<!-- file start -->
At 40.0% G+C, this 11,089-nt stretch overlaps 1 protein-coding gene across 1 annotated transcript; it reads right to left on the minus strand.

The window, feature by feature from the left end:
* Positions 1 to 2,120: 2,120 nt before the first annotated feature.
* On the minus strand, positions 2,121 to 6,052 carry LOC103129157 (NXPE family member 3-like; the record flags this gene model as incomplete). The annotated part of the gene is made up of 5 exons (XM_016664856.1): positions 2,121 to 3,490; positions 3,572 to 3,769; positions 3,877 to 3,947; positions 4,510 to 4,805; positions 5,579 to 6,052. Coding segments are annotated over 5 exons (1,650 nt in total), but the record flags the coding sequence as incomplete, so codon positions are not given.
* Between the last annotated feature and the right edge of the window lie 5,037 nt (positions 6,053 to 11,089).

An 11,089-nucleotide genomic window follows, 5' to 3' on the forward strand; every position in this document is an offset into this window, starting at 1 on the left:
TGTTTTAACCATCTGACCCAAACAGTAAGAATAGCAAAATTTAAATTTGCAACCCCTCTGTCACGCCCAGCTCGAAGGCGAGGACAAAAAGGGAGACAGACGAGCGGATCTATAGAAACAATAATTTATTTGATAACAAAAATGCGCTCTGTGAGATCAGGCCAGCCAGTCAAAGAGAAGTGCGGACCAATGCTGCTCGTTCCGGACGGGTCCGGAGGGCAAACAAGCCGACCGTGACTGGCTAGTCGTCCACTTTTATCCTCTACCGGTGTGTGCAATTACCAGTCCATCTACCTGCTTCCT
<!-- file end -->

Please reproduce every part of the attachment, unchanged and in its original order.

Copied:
At 40.0% G+C, this 11,089-nt stretch overlaps 1 protein-coding gene across 1 annotated transcript; it reads right to left on the minus strand.

The window, feature by feature from the left end:
* Positions 1 to 2,120: 2,120 nt before the first annotated feature.
* On the minus strand, positions 2,121 to 6,052 carry LOC103129157 (NXPE family member 3-like; the record flags this gene model as incomplete). The annotated part of the gene is made up of 5 exons (XM_016664856.1): positions 2,121 to 3,490; positions 3,572 to 3,769; positions 3,877 to 3,947; positions 4,510 to 4,805; positions 5,579 to 6,052. Coding segments are annotated over 5 exons (1,650 nt in total), but the record flags the coding sequence as incomplete, so codon positions are not given.
* Between the last annotated feature and the right edge of the window lie 5,037 nt (positions 6,053 to 11,089).

An 11,089-nucleotide genomic window follows, 5' to 3' on the forward strand; every position in this document is an offset into this window, starting at 1 on the left:
TGTTTTAACCATCTGACCCAAACAGTAAGAATAGCAAAATTTAAATTTGCAACCCCTCTGTCACGCCCAGCTCGAAGGCGAGGACAAAAAGGGAGACAGACGAGCGGATCTATAGAAACAATAATTTATTTGATAACAAAAATGCGCTCTGTGAGATCAGGCCAGCCAGTCAAAGAGAAGTGCGGACCAATGCTGCTCGTTCCGGACGGGTCCGGAGGGCAAACAAGCCGACCGTGACTGGCTAGTCGTCCACTTTTATCCTCTACCGGTGTGTGCAATTACCAGTCCATCTACCTGCTTCCT